More than 500,000 French people participated in the IPO of La Française des Jeux. This high level of participation shows that the French may have regained their taste for investing.
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La Française des Jeux: a remarkable popular success
It took a unique event to rejuvenate French investor confidence, namely the IPO of La Française des Jeux. It had been 14 years since the French State had privatized one of its companies through private savings. The last operation of this scale was the privatization of EDF in 2005.
More than 500,000 French individuals subscribed to this project, offering a total of $1.78 billion (€1.6 billion) to acquire shares in the FDJ. This was more than double the amount available for allocation. Above an amount of $2,300 (€2,000), only 10% of the demand met the offer. One individual placed an order for $3,300 (€3,000) and finally received $2,400 (€2,100) in securities, $1,000 (€900) of which were returned to him. There have been few cases in France where such a high level of over-subscription by individual investors has been seen.
At the end of the operation, many people would have liked to have invested more money, and for good reason. From the first day of listing, the new shareholders of the FDJ benefited from an increase of more than 10% in the value of their investment. Betting on the actions of the FDJ can, therefore, be more judicious than filling out lottery grids.
Equities, crowdfunding, crypto-assets: the investment is back on the market
However, this popular success was far from being a foregone conclusion. The traumas of 2001 and 2008 have not yet been forgotten. Twelve years ago, France had seven million individual investors exposed to the equity markets, while in 2016 there were only three million. Therefore, more than half of French investors have left the market in the past eight years.
However, since 2017, there had been some signs of a reversal of the trend. Driven by the persistence of low-interest rates and the decline in life insurance yields, at the end of 2018, the number of French investors owning shares was once again close to four million. With the success of the FDJ’s initial public offering, there is no doubt about it: the situation now seems to be reversed and investors are returning to the markets.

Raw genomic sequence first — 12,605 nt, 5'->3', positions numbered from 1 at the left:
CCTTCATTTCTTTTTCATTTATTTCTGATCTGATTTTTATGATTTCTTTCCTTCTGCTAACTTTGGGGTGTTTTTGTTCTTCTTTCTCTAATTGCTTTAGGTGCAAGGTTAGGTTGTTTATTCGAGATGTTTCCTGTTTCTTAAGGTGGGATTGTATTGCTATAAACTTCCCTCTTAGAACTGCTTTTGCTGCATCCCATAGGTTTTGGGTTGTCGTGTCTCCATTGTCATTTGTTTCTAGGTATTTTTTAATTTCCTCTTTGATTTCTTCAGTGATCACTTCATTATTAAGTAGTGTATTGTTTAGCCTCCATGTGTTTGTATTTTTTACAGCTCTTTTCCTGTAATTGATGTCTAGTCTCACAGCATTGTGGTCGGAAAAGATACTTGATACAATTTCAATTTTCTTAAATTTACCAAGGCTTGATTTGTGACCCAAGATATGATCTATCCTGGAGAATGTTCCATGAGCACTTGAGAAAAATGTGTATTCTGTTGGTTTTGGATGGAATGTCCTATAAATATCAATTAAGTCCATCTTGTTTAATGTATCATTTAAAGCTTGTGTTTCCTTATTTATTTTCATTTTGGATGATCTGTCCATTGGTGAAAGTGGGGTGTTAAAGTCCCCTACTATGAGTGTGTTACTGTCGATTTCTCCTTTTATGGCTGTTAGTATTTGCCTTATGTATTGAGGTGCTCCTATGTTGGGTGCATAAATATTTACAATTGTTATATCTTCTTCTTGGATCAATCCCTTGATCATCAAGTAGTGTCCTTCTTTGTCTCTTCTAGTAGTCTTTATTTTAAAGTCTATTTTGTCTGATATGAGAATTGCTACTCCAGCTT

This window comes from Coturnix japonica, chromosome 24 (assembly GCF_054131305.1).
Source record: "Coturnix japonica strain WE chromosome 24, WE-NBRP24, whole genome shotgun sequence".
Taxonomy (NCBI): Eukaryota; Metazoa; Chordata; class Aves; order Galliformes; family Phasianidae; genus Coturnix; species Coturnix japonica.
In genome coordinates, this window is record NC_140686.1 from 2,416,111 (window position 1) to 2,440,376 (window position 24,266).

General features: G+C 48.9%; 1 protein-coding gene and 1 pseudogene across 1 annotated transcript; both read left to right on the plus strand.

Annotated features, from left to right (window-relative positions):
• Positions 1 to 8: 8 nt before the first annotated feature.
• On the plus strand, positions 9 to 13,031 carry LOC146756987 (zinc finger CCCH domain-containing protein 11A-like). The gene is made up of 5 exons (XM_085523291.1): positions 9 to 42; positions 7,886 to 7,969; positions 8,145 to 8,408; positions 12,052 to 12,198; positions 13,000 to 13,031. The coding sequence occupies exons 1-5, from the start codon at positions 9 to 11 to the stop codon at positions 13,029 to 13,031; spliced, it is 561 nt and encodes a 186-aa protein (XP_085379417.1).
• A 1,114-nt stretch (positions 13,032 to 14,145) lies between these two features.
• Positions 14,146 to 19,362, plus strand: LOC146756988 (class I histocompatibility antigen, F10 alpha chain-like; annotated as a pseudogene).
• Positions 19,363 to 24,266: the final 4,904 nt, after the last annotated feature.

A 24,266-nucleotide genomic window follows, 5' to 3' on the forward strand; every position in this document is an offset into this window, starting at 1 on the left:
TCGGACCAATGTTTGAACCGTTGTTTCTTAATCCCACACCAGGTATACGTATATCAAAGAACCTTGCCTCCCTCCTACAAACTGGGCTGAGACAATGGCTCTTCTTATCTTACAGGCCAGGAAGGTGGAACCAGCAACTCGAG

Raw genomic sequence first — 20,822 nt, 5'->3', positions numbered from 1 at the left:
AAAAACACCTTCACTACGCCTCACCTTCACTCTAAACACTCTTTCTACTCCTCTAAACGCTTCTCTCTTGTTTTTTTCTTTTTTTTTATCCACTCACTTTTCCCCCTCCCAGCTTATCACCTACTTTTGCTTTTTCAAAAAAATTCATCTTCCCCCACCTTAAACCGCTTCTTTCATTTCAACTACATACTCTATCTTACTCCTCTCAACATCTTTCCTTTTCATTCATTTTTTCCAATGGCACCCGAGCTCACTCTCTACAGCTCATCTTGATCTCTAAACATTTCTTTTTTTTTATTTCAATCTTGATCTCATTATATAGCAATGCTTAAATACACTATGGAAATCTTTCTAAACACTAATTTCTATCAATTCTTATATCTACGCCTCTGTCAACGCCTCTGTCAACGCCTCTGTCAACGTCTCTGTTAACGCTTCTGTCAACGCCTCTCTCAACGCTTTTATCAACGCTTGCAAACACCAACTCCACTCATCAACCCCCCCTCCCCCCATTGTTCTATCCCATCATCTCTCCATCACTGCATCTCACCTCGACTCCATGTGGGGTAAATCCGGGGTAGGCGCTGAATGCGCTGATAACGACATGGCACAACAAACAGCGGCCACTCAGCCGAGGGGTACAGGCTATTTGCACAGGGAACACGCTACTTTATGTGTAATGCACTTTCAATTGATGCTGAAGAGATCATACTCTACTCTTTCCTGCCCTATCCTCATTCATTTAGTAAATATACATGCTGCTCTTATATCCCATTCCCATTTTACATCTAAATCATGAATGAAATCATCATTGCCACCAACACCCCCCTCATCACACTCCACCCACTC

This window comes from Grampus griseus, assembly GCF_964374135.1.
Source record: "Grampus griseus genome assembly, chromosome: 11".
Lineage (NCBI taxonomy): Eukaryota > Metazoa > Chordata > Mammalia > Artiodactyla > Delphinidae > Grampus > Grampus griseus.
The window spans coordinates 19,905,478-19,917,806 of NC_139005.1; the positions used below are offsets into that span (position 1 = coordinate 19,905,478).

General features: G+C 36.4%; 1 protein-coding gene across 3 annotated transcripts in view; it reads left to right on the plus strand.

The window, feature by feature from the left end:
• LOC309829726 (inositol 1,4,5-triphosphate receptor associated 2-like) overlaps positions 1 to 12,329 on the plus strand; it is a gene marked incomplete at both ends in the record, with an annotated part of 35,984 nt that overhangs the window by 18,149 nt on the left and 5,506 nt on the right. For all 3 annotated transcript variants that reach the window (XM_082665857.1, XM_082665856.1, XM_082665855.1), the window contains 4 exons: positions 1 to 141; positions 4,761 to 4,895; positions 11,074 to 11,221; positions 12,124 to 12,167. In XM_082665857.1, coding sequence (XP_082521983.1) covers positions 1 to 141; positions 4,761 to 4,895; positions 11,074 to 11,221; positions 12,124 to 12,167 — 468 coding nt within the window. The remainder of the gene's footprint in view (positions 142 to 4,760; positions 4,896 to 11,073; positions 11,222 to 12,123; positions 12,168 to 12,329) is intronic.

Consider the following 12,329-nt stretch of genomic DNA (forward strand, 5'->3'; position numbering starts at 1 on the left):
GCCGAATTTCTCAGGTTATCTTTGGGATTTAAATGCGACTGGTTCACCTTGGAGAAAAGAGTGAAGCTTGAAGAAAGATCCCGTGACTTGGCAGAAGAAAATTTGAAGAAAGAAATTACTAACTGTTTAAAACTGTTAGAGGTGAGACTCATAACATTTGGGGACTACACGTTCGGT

In addition to equities, other forms of investment have also gained in popularity in recent years, including crowdfunding and crypto-actives. The latter, which are based on the ultra-secure technology of the blockchain, is not limited to Bitcoin and may represent a new way of investing in companies. These investments attract a clientele that is generally younger than in the equity markets, willing to assume a high level of risk in return for equally high earnings prospects.
A good way to avoid low rates
This return of the French people’s enthusiasm for investment comes at the right time, in a context in which the safest investments offer almost no returns, with no prospect of improvement. The Livret A passbook savings account, the new PELs, and many euro-denominated life insurance funds now generate less than 1% net income per year, a figure lower than inflation. In other words, the money invested in these supports devalues and causes a loss of purchasing power for savers.
It has, therefore, become crucial for individuals to diversify their investments by seeking better returns. The government itself has tackled this difficult task by adopting the Pacte law in 2019, a real package of measures facilitating, in particular, private investment in small businesses. The aim is twofold: to channel French investment towards more judicious investments in the current context and to facilitate the financing of the “real” economy, which creates jobs.
The privatization of the FDJ is in line with this same logic, its goal being to bring the French back into the investment world. We know that the French are already strong savers since 14% of their income is set aside at the end of each month on average. The key now is to help them become better investors.
DISCLAIMER: This article was written by a third party contributor and does not reflect the opinion of Born2Invest, its management, staff or its associates. Please review our disclaimer for more information.
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First published in Pere la Fouine, a third-party contributor translated and adapted the article from the original. In case of discrepancy, the original will prevail.
Although we made reasonable efforts to provide accurate translations, some parts may be incorrect. Born2Invest assumes no responsibility for errors, omissions or ambiguities in the translations provided on this website. Any person or entity relying on translated content does so at their own risk. Born2Invest is not responsible for losses caused by such reliance on the accuracy or reliability of translated information. If you wish to report an error or inaccuracy in the translation, we encourage you to contact us.
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